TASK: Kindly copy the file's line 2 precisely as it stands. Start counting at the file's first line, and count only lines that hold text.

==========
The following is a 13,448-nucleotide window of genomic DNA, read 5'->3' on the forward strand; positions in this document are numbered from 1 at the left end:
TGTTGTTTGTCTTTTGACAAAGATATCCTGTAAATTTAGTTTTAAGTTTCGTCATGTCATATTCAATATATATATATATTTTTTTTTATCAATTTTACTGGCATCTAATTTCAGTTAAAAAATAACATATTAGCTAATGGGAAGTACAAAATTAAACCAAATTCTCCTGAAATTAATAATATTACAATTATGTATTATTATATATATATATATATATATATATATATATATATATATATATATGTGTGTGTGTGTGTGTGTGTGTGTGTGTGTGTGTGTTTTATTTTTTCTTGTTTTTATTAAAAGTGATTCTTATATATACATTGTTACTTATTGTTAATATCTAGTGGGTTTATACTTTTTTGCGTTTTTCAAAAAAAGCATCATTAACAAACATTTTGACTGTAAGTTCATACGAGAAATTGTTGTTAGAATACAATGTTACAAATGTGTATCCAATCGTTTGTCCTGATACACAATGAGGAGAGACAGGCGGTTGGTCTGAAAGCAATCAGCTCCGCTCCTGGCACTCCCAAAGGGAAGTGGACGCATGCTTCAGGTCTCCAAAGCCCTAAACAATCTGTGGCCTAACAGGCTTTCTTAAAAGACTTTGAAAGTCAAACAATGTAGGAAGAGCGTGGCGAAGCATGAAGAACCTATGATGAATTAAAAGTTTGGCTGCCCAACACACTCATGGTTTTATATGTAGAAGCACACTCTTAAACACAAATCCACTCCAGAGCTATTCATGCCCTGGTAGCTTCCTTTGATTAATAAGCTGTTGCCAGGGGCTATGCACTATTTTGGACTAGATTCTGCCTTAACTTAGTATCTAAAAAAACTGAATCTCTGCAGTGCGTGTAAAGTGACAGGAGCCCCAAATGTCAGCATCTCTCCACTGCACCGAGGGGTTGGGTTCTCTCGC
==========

TGTTGTTTGTCTTTTGACAAAGATATCCTGTAAATTTAGTTTTAAGTTTCGTCATGTCATATTCAATATATATATATATTTTTTTTTATCAATTTTACTGGCATCTAATTTCAGTTAAAAAATAACATATTAGCTAATGGGAAGTACAAAATTAAACCAAATTCTCCTGAAATTAATAATATTACAATTATGTATTATTATATATATATATATATATATATATATATATATATATATATATATGTGTGTGTGTGTGTGTGTGTGTGTGTGTGTGTGTGTTTTATTTTTTCTTGTTTTTATTAAAAGTGATTCTTATATATACATTGTTACTTATTGTTAATATCTAGTGGGTTTATACTTTTTTGCGTTTTTCAAAAAAAGCATCATTAACAAACATTTTGACTGTAAGTTCATACGAGAAATTGTTGTTAGAATACAATGTTACAAATGTGTATCCAATCGTTTGTCCTGATACACAATGAGGAGAGACAGGCGGTTGGTCTGAAAGCAATCAGCTCCGCTCCTGGCACTCCCAAAGGGAAGTGGACGCATGCTTCAGGTCTCCAAAGCCCTAAACAATCTGTGGCCTAACAGGCTTTCTTAAAAGACTTTGAAAGTCAAACAATGTAGGAAGAGCGTGGCGAAGCATGAAGAACCTATGATGAATTAAAAGTTTGGCTGCCCAACACACTCATGGTTTTATATGTAGAAGCACACTCTTAAACACAAATCCACTCCAGAGCTATTCATGCCCTGGTAGCTTCCTTTGATTAATAAGCTGTTGCCAGGGGCTATGCACTATTTTGGACTAGATTCTGCCTTAACTTAGTATCTAAAAAAACTGAATCTCTGCAGTGCGTGTAAAGTGACAGGAGCCCCAAATGTCAGCATCTCTCCACTGCACCGAGGGGTTGGGTTCTCTCGC